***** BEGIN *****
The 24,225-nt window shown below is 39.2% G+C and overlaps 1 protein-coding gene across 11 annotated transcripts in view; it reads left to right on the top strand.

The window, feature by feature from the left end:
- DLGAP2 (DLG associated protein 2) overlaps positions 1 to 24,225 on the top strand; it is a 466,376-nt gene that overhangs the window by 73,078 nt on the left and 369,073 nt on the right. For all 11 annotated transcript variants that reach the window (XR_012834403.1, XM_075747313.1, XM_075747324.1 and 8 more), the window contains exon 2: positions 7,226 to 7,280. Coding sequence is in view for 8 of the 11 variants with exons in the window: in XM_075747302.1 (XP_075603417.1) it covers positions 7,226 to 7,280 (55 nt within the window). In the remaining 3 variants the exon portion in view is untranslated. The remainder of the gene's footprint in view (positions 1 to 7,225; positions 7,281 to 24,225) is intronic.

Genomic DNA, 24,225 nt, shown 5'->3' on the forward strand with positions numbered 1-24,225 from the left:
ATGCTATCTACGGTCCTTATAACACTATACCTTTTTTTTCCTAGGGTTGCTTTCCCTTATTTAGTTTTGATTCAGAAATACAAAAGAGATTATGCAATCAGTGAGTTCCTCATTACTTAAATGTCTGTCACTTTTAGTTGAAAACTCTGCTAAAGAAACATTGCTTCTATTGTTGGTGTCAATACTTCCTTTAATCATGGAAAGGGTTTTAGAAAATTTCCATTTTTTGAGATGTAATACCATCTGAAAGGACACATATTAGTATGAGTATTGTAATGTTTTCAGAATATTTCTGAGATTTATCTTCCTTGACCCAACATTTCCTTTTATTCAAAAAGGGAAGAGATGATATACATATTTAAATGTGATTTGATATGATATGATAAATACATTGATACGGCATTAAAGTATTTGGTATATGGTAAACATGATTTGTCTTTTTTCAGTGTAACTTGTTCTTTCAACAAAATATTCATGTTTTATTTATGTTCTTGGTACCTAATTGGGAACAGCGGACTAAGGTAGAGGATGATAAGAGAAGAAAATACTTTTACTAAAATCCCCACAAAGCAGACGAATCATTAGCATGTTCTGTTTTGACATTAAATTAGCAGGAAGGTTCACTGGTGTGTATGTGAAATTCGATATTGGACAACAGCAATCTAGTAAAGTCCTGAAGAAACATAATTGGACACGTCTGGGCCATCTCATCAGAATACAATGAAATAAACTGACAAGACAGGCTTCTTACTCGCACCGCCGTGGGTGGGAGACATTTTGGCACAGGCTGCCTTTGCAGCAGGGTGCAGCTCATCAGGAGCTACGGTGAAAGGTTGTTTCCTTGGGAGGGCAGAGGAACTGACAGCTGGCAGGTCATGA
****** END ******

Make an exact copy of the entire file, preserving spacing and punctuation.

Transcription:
The 24,225-nt window shown below is 39.2% G+C and overlaps 1 protein-coding gene across 11 annotated transcripts in view; it reads left to right on the top strand.

The window, feature by feature from the left end:
- DLGAP2 (DLG associated protein 2) overlaps positions 1 to 24,225 on the top strand; it is a 466,376-nt gene that overhangs the window by 73,078 nt on the left and 369,073 nt on the right. For all 11 annotated transcript variants that reach the window (XR_012834403.1, XM_075747313.1, XM_075747324.1 and 8 more), the window contains exon 2: positions 7,226 to 7,280. Coding sequence is in view for 8 of the 11 variants with exons in the window: in XM_075747302.1 (XP_075603417.1) it covers positions 7,226 to 7,280 (55 nt within the window). In the remaining 3 variants the exon portion in view is untranslated. The remainder of the gene's footprint in view (positions 1 to 7,225; positions 7,281 to 24,225) is intronic.

Genomic DNA, 24,225 nt, shown 5'->3' on the forward strand with positions numbered 1-24,225 from the left:
ATGCTATCTACGGTCCTTATAACACTATACCTTTTTTTTCCTAGGGTTGCTTTCCCTTATTTAGTTTTGATTCAGAAATACAAAAGAGATTATGCAATCAGTGAGTTCCTCATTACTTAAATGTCTGTCACTTTTAGTTGAAAACTCTGCTAAAGAAACATTGCTTCTATTGTTGGTGTCAATACTTCCTTTAATCATGGAAAGGGTTTTAGAAAATTTCCATTTTTTGAGATGTAATACCATCTGAAAGGACACATATTAGTATGAGTATTGTAATGTTTTCAGAATATTTCTGAGATTTATCTTCCTTGACCCAACATTTCCTTTTATTCAAAAAGGGAAGAGATGATATACATATTTAAATGTGATTTGATATGATATGATAAATACATTGATACGGCATTAAAGTATTTGGTATATGGTAAACATGATTTGTCTTTTTTCAGTGTAACTTGTTCTTTCAACAAAATATTCATGTTTTATTTATGTTCTTGGTACCTAATTGGGAACAGCGGACTAAGGTAGAGGATGATAAGAGAAGAAAATACTTTTACTAAAATCCCCACAAAGCAGACGAATCATTAGCATGTTCTGTTTTGACATTAAATTAGCAGGAAGGTTCACTGGTGTGTATGTGAAATTCGATATTGGACAACAGCAATCTAGTAAAGTCCTGAAGAAACATAATTGGACACGTCTGGGCCATCTCATCAGAATACAATGAAATAAACTGACAAGACAGGCTTCTTACTCGCACCGCCGTGGGTGGGAGACATTTTGGCACAGGCTGCCTTTGCAGCAGGGTGCAGCTCATCAGGAGCTACGGTGAAAGGTTGTTTCCTTGGGAGGGCAGAGGAACTGACAGCTGGCAGGTCATGA